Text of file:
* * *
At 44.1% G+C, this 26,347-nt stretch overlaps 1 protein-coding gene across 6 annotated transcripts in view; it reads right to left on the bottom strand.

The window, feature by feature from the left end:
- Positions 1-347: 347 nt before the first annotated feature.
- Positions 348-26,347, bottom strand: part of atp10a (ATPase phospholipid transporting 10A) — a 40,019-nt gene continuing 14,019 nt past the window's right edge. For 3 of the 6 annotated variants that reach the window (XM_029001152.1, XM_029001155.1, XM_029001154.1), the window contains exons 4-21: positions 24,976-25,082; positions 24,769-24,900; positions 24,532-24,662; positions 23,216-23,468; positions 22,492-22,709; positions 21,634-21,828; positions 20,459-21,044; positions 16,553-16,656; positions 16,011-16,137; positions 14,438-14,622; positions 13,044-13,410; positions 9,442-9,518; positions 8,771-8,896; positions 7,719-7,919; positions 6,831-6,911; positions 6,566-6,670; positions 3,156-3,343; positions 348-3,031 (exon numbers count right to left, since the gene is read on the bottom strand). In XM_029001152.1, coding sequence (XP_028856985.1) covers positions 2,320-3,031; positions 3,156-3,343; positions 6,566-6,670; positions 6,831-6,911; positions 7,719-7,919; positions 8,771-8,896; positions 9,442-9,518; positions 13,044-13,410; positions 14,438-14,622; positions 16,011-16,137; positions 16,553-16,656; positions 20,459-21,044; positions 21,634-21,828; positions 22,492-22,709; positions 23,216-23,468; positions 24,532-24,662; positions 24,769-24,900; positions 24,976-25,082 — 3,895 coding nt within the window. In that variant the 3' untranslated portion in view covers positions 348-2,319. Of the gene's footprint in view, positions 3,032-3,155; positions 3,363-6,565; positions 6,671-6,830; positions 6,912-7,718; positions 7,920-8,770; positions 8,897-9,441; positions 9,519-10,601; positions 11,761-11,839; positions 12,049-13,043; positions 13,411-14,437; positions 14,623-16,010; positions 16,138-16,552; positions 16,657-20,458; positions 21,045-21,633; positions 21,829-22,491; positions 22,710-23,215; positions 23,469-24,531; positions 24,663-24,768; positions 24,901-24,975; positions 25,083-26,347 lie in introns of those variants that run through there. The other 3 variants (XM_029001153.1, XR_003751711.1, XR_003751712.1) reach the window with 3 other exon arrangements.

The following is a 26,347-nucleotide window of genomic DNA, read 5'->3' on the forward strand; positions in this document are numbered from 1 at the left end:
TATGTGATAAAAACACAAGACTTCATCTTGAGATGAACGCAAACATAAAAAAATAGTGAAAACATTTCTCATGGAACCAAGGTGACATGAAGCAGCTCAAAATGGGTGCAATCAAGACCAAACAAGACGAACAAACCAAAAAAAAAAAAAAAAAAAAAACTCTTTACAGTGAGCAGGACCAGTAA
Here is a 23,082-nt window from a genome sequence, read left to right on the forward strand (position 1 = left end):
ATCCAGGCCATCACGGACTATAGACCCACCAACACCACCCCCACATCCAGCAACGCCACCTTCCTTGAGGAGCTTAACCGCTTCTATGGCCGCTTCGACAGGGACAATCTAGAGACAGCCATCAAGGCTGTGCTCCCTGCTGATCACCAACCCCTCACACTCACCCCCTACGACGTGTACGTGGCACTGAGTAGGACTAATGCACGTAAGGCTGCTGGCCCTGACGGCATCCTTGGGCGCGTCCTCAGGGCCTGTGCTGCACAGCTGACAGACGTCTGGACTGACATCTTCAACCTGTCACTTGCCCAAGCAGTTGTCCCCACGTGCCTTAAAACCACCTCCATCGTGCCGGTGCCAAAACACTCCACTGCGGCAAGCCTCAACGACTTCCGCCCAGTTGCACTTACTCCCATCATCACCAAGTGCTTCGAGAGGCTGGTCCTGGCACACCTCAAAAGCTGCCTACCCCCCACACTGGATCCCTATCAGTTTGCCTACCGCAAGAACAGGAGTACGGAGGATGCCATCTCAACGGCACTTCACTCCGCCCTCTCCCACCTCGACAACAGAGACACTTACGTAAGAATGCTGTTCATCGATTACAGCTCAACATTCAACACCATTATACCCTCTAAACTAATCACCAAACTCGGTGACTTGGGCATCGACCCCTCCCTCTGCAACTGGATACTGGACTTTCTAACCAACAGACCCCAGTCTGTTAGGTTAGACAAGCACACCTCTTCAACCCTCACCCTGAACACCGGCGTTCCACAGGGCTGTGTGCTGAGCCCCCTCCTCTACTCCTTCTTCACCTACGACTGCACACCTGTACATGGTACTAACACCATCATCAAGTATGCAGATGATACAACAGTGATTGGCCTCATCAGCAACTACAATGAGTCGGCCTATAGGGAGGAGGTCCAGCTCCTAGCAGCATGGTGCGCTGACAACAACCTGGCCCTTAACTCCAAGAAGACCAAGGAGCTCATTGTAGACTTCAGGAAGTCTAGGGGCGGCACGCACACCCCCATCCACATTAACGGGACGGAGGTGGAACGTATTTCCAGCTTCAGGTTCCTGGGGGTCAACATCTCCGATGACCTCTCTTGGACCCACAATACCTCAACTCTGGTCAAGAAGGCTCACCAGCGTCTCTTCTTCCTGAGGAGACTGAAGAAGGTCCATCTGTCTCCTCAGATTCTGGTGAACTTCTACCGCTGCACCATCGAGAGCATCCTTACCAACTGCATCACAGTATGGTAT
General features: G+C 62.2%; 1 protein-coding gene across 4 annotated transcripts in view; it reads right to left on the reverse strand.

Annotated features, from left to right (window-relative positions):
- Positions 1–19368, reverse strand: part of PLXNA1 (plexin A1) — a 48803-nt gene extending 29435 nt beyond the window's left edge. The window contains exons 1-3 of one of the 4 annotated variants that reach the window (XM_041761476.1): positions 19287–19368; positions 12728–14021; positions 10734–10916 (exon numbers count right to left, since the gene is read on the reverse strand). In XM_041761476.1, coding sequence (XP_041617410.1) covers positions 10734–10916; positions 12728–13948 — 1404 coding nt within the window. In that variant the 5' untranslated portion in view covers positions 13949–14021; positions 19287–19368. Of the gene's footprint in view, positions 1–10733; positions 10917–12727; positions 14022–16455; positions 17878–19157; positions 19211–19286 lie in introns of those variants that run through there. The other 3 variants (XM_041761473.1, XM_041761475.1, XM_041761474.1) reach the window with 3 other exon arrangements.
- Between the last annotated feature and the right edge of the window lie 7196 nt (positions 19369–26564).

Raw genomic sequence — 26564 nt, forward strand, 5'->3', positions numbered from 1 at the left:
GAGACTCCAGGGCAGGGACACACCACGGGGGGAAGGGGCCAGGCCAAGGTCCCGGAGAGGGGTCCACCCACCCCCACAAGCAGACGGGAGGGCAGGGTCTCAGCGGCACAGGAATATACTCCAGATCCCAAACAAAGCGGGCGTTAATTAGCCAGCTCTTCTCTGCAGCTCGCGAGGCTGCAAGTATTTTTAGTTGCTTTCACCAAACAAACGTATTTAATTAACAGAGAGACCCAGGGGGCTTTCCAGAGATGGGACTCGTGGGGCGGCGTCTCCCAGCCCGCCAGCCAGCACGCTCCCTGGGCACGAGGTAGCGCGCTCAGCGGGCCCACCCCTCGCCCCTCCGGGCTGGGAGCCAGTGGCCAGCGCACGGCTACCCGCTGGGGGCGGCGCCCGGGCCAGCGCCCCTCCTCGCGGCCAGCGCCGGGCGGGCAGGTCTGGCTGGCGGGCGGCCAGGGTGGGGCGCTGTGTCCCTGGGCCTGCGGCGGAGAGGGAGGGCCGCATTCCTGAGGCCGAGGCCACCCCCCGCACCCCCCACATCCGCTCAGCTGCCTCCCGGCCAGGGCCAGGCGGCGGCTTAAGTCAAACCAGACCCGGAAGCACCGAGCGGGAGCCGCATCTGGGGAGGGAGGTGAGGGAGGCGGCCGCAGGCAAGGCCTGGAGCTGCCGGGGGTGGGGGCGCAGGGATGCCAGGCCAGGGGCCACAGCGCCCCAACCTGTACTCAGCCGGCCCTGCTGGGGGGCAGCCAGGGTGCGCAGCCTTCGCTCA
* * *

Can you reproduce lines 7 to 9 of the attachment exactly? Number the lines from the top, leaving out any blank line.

Here is a 23,082-nt window from a genome sequence, read left to right on the forward strand (position 1 = left end):
ATCCAGGCCATCACGGACTATAGACCCACCAACACCACCCCCACATCCAGCAACGCCACCTTCCTTGAGGAGCTTAACCGCTTCTATGGCCGCTTCGACAGGGACAATCTAGAGACAGCCATCAAGGCTGTGCTCCCTGCTGATCACCAACCCCTCACACTCACCCCCTACGACGTGTACGTGGCACTGAGTAGGACTAATGCACGTAAGGCTGCTGGCCCTGACGGCATCCTTGGGCGCGTCCTCAGGGCCTGTGCTGCACAGCTGACAGACGTCTGGACTGACATCTTCAACCTGTCACTTGCCCAAGCAGTTGTCCCCACGTGCCTTAAAACCACCTCCATCGTGCCGGTGCCAAAACACTCCACTGCGGCAAGCCTCAACGACTTCCGCCCAGTTGCACTTACTCCCATCATCACCAAGTGCTTCGAGAGGCTGGTCCTGGCACACCTCAAAAGCTGCCTACCCCCCACACTGGATCCCTATCAGTTTGCCTACCGCAAGAACAGGAGTACGGAGGATGCCATCTCAACGGCACTTCACTCCGCCCTCTCCCACCTCGACAACAGAGACACTTACGTAAGAATGCTGTTCATCGATTACAGCTCAACATTCAACACCATTATACCCTCTAAACTAATCACCAAACTCGGTGACTTGGGCATCGACCCCTCCCTCTGCAACTGGATACTGGACTTTCTAACCAACAGACCCCAGTCTGTTAGGTTAGACAAGCACACCTCTTCAACCCTCACCCTGAACACCGGCGTTCCACAGGGCTGTGTGCTGAGCCCCCTCCTCTACTCCTTCTTCACCTACGACTGCACACCTGTACATGGTACTAACACCATCATCAAGTATGCAGATGATACAACAGTGATTGGCCTCATCAGCAACTACAATGAGTCGGCCTATAGGGAGGAGGTCCAGCTCCTAGCAGCATGGTGCGCTGACAACAACCTGGCCCTTAACTCCAAGAAGACCAAGGAGCTCATTGTAGACTTCAGGAAGTCTAGGGGCGGCACGCACACCCCCATCCACATTAACGGGACGGAGGTGGAACGTATTTCCAGCTTCAGGTTCCTGGGGGTCAACATCTCCGATGACCTCTCTTGGACCCACAATACCTCAACTCTGGTCAAGAAGGCTCACCAGCGTCTCTTCTTCCTGAGGAGACTGAAGAAGGTCCATCTGTCTCCTCAGATTCTGGTGAACTTCTACCGCTGCACCATCGAGAGCATCCTTACCAACTGCATCACAGTATGGTAT
General features: G+C 62.2%; 1 protein-coding gene across 4 annotated transcripts in view; it reads right to left on the reverse strand.